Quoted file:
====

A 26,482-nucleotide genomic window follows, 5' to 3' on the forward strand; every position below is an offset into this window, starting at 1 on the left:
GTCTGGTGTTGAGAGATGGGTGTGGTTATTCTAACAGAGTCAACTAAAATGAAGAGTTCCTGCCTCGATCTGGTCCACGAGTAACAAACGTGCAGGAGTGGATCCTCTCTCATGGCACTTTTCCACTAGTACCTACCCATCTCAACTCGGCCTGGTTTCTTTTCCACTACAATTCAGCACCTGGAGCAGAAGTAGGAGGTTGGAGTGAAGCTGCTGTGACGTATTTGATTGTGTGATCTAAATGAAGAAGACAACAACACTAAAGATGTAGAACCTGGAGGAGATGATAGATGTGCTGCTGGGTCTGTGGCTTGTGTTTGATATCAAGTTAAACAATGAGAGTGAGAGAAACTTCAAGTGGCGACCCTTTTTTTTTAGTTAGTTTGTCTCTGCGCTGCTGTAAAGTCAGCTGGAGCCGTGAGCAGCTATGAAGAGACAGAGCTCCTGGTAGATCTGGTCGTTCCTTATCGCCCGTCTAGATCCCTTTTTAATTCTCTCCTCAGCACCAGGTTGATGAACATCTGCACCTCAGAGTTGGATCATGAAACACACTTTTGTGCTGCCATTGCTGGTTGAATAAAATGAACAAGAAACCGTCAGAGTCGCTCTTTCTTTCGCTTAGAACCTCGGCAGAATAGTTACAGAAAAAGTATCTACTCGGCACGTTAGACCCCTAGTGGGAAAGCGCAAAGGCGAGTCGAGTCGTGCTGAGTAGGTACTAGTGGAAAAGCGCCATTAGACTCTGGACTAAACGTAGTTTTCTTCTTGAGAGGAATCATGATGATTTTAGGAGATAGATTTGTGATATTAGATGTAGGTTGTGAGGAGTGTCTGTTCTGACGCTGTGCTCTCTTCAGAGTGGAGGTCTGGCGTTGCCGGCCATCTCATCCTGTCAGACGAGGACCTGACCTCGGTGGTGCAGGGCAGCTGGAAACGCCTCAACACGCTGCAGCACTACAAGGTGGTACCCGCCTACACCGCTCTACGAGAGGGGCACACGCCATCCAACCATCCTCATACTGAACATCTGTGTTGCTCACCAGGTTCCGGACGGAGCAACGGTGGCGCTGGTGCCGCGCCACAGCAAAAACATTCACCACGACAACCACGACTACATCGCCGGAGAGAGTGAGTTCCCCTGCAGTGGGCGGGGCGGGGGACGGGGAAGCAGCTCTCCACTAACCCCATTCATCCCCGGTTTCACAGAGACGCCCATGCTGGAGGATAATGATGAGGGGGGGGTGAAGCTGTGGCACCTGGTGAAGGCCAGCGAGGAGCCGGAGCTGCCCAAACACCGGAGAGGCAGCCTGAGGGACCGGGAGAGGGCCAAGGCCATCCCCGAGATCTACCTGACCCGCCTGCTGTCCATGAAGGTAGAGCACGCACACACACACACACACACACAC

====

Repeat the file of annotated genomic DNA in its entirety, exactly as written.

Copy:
A 26,482-nucleotide genomic window follows, 5' to 3' on the forward strand; every position below is an offset into this window, starting at 1 on the left:
GTCTGGTGTTGAGAGATGGGTGTGGTTATTCTAACAGAGTCAACTAAAATGAAGAGTTCCTGCCTCGATCTGGTCCACGAGTAACAAACGTGCAGGAGTGGATCCTCTCTCATGGCACTTTTCCACTAGTACCTACCCATCTCAACTCGGCCTGGTTTCTTTTCCACTACAATTCAGCACCTGGAGCAGAAGTAGGAGGTTGGAGTGAAGCTGCTGTGACGTATTTGATTGTGTGATCTAAATGAAGAAGACAACAACACTAAAGATGTAGAACCTGGAGGAGATGATAGATGTGCTGCTGGGTCTGTGGCTTGTGTTTGATATCAAGTTAAACAATGAGAGTGAGAGAAACTTCAAGTGGCGACCCTTTTTTTTTAGTTAGTTTGTCTCTGCGCTGCTGTAAAGTCAGCTGGAGCCGTGAGCAGCTATGAAGAGACAGAGCTCCTGGTAGATCTGGTCGTTCCTTATCGCCCGTCTAGATCCCTTTTTAATTCTCTCCTCAGCACCAGGTTGATGAACATCTGCACCTCAGAGTTGGATCATGAAACACACTTTTGTGCTGCCATTGCTGGTTGAATAAAATGAACAAGAAACCGTCAGAGTCGCTCTTTCTTTCGCTTAGAACCTCGGCAGAATAGTTACAGAAAAAGTATCTACTCGGCACGTTAGACCCCTAGTGGGAAAGCGCAAAGGCGAGTCGAGTCGTGCTGAGTAGGTACTAGTGGAAAAGCGCCATTAGACTCTGGACTAAACGTAGTTTTCTTCTTGAGAGGAATCATGATGATTTTAGGAGATAGATTTGTGATATTAGATGTAGGTTGTGAGGAGTGTCTGTTCTGACGCTGTGCTCTCTTCAGAGTGGAGGTCTGGCGTTGCCGGCCATCTCATCCTGTCAGACGAGGACCTGACCTCGGTGGTGCAGGGCAGCTGGAAACGCCTCAACACGCTGCAGCACTACAAGGTGGTACCCGCCTACACCGCTCTACGAGAGGGGCACACGCCATCCAACCATCCTCATACTGAACATCTGTGTTGCTCACCAGGTTCCGGACGGAGCAACGGTGGCGCTGGTGCCGCGCCACAGCAAAAACATTCACCACGACAACCACGACTACATCGCCGGAGAGAGTGAGTTCCCCTGCAGTGGGCGGGGCGGGGGACGGGGAAGCAGCTCTCCACTAACCCCATTCATCCCCGGTTTCACAGAGACGCCCATGCTGGAGGATAATGATGAGGGGGGGGTGAAGCTGTGGCACCTGGTGAAGGCCAGCGAGGAGCCGGAGCTGCCCAAACACCGGAGAGGCAGCCTGAGGGACCGGGAGAGGGCCAAGGCCATCCCCGAGATCTACCTGACCCGCCTGCTGTCCATGAAGGTAGAGCACGCACACACACACACACACACACAC